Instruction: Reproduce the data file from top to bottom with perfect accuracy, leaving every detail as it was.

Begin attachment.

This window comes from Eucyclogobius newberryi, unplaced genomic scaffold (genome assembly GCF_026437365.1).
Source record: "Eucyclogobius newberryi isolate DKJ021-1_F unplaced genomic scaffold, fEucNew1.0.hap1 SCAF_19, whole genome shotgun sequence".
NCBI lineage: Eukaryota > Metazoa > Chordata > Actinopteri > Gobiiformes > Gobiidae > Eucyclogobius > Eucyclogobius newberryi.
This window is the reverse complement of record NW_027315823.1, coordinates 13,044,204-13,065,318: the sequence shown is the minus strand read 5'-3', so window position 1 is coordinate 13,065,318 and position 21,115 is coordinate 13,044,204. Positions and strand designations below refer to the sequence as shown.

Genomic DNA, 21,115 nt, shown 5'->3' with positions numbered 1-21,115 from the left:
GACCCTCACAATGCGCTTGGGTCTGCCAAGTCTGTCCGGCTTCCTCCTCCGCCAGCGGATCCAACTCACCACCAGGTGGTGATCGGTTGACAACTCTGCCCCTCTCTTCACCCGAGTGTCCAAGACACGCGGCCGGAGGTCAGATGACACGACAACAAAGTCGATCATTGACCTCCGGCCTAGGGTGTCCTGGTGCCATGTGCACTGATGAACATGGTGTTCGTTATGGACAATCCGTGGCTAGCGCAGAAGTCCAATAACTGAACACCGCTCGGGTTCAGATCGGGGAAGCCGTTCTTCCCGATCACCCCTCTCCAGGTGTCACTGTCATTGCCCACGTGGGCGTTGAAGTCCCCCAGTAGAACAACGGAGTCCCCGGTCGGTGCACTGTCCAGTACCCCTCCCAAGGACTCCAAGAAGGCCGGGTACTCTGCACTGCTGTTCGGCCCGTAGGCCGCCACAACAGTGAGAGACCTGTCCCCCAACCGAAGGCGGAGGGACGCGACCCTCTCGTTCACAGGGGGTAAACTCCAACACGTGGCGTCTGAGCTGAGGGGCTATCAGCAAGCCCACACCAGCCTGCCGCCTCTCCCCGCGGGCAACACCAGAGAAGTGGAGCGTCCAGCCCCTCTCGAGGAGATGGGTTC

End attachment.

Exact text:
This window comes from Eucyclogobius newberryi, unplaced genomic scaffold (genome assembly GCF_026437365.1).
Source record: "Eucyclogobius newberryi isolate DKJ021-1_F unplaced genomic scaffold, fEucNew1.0.hap1 SCAF_19, whole genome shotgun sequence".
NCBI lineage: Eukaryota > Metazoa > Chordata > Actinopteri > Gobiiformes > Gobiidae > Eucyclogobius > Eucyclogobius newberryi.
This window is the reverse complement of record NW_027315823.1, coordinates 13,044,204-13,065,318: the sequence shown is the minus strand read 5'-3', so window position 1 is coordinate 13,065,318 and position 21,115 is coordinate 13,044,204. Positions and strand designations below refer to the sequence as shown.

Genomic DNA, 21,115 nt, shown 5'->3' with positions numbered 1-21,115 from the left:
GACCCTCACAATGCGCTTGGGTCTGCCAAGTCTGTCCGGCTTCCTCCTCCGCCAGCGGATCCAACTCACCACCAGGTGGTGATCGGTTGACAACTCTGCCCCTCTCTTCACCCGAGTGTCCAAGACACGCGGCCGGAGGTCAGATGACACGACAACAAAGTCGATCATTGACCTCCGGCCTAGGGTGTCCTGGTGCCATGTGCACTGATGAACATGGTGTTCGTTATGGACAATCCGTGGCTAGCGCAGAAGTCCAATAACTGAACACCGCTCGGGTTCAGATCGGGGAAGCCGTTCTTCCCGATCACCCCTCTCCAGGTGTCACTGTCATTGCCCACGTGGGCGTTGAAGTCCCCCAGTAGAACAACGGAGTCCCCGGTCGGTGCACTGTCCAGTACCCCTCCCAAGGACTCCAAGAAGGCCGGGTACTCTGCACTGCTGTTCGGCCCGTAGGCCGCCACAACAGTGAGAGACCTGTCCCCCAACCGAAGGCGGAGGGACGCGACCCTCTCGTTCACAGGGGGTAAACTCCAACACGTGGCGTCTGAGCTGAGGGGCTATCAGCAAGCCCACACCAGCCTGCCGCCTCTCCCCGCGGGCAACACCAGAGAAGTGGAGCGTCCAGCCCCTCTCGAGGAGATGGGTTC